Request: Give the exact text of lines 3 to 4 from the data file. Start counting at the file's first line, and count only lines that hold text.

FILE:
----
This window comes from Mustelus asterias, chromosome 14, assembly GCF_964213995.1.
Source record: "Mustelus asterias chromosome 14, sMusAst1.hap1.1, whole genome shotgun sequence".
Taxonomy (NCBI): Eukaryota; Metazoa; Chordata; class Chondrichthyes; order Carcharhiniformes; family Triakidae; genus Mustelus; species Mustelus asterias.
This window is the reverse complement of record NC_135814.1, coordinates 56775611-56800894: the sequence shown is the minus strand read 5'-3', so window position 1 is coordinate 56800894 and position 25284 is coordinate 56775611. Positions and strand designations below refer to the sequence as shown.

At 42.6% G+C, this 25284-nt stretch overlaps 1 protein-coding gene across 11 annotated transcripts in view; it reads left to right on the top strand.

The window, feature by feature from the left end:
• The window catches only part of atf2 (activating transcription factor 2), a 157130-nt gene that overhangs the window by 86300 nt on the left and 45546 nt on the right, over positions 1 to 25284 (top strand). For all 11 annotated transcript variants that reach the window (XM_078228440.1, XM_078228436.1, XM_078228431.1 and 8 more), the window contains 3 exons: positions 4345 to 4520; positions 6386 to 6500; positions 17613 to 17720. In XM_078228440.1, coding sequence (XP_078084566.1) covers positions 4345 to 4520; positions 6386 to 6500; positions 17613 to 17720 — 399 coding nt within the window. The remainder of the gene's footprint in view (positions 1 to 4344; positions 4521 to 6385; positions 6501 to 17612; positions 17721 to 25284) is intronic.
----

Taxonomy (NCBI): Eukaryota; Metazoa; Chordata; class Chondrichthyes; order Carcharhiniformes; family Triakidae; genus Mustelus; species Mustelus asterias.
This window is the reverse complement of record NC_135814.1, coordinates 56775611-56800894: the sequence shown is the minus strand read 5'-3', so window position 1 is coordinate 56800894 and position 25284 is coordinate 56775611. Positions and strand designations below refer to the sequence as shown.